a comrade had been killed in a saloon in
Augusta, started out to avenge his death.
The men armed themseUes with rifles
and plundered the commissary stores for
ammunition. Before they reached Au
gusta they were overtaken by a battal
ion of cavalry sent out to arrest them,
and under the influence of an officer sur
rendered without resistance, though a
clash was narrowly averted. The men
were taken back to camp, the leaders"Tn
irons, and have been prisoners ever since.
The offenders were tried by court-mar
tial, and, it seems, have been sentenced
and sent to St. Francis barracks, though
the orders have not yet been published.
Efforts have been made at Washington
to secure pardons for the prisoners, and
It is not regarded as likely there that
the men will be compelled to serve long
terms in a military prison.
One of the Most Prominent Men in.
the Southern States.
AUGUSTA, Ga., March 19.— Hon. Pat
rick Walsh, former United States sen
ator and mayor of Augusta, died at his
residence today, after a thre^ months'
Illness, of nervous prostration.
Mayor Walsh was one of the most
prominent men in Georgia He was born
in Ireland, Jan. 1, IS4O. At twelve he
was apprenticed in the Charleston Even
ing News, and in due time became a
Journeyman printer. He came to Au
gusta in 1862, and has ever since been
identified with the press of this city, for
twenty-five years past as editor and
proprietor of the Augusta Chronicle. In
1870 he became a member of the city
council, and from 1872 to IS7B he served
in the state legislature. In 18S0-84 and
1806 he was a delegate to the Democratic
national convention, and served four
years as a Georgia member of the Dem
ocratic national executive committee.
He servad as a member of the world's
fair commission. In 1894 he was ap
pointed by Gov. Norten to the United
States senate on the death of Senator
Colquitt. In December, 1597, he was
elected mayor of Augusta, which office
he filled at the time of his death.
Missouri Jurists Fail to Amtner a
Federal Order to Appear.
KANSAS CITY, Mo., March 19.— Nona
of the Judges of St. Clair county haa
responded to the summons of the United
States court to appear and show cause
why they had not obeyed the court's or
der and issued a warrant March 13 to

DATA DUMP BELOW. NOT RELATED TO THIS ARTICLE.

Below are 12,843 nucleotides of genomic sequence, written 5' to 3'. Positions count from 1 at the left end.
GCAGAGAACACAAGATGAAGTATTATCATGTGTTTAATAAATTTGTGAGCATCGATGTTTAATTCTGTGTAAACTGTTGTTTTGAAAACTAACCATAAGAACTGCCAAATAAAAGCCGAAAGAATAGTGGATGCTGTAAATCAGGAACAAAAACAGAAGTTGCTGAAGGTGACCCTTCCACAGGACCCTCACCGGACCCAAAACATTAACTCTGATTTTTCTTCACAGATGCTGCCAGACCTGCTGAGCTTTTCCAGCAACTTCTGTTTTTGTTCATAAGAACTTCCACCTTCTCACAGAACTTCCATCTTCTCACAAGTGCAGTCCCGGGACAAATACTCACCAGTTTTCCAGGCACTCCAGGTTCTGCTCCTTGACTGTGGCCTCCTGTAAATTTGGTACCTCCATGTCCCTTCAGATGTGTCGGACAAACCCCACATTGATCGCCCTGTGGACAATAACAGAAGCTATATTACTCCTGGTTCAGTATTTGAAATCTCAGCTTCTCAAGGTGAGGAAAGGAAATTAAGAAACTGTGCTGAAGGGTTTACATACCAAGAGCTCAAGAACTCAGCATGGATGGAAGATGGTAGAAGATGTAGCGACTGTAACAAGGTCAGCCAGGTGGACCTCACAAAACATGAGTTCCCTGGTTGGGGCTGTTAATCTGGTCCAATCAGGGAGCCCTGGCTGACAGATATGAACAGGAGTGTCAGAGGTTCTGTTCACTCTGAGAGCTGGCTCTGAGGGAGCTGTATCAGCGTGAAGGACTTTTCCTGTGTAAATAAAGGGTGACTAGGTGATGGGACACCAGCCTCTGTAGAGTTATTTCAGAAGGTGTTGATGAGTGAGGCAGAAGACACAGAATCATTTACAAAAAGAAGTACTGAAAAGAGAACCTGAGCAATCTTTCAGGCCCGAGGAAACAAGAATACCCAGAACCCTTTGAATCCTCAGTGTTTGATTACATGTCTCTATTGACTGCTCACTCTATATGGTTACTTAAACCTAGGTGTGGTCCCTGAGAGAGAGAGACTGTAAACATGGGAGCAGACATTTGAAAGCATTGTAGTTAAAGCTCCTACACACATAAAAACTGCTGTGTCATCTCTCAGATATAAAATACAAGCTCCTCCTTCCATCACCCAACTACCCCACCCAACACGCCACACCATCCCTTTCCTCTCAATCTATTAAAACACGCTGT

pay the county's historical debt.
Therefore they are in contempt, and
Judge Philips ordered that attachments
be issued against Thomas Kevin, l>;iv:d
Walker and Samuel Peden, the new coun
ty court that has been holding clandes
tine meetings, and Thomas Gill, of the
former court. These men are to be ar
rested and brought summarily before the
It is not unlikely, as indicated by the
expressions of Judge Philips this morning;
that the judges of tho present county
court of St. Clair county will be sentenced
to Jail. The sheriff and the county clerk
are also in danger.
Double Force otf Sentries Placed
Over All Powder Uami/im--.
PARIS, March 19.— Although there is no
evidence that they were caused by foul
play, the explosions at the government
ammunition manufactories yesterday,
following so closely on the terrible dis
aster at La Goubrain, near Toulon, have
caused widespread public alarm.
The greatest precautions have been
adopted at the factories, the sentries be
ing doubled at all powder magazines and
military establishments. One of the men
injured at Bourges by the explosion in the
shell-filling shop died today, and another
is dying.
Many People Killed and Wounded
in an Affray at Smyrna.
LONDON, March 20.— The Constantino
ple correspondent of the Standard says:
"News has been received from Smyrna
that 6,000 Mussulman refugees, who were
In a destitute condition from lack of work
and food, invaded and pillaged the Greek
and Turkish quarters of the city, a con
flict resulting in which many persona
were killed or wounded."
Three Men Killed and Three Freight
Trains in Debris.
ROANOKE, Va., March 19.— A fatal
wreck occurred on the Norfolk & West
ern road at Ada this morning, killing
Fireman Van Tangman, of this city, and
a brakeman named Graham. A tramp
was also killed. Several trainmen were
more or less injured.
Three freight trains were wrecked. All
were coming east. The first train had
stopped. The second broke in two, and
the sections in their flight down the
mountain side crashed into the first train.
They were soon followed by the third,
which had not been flagged-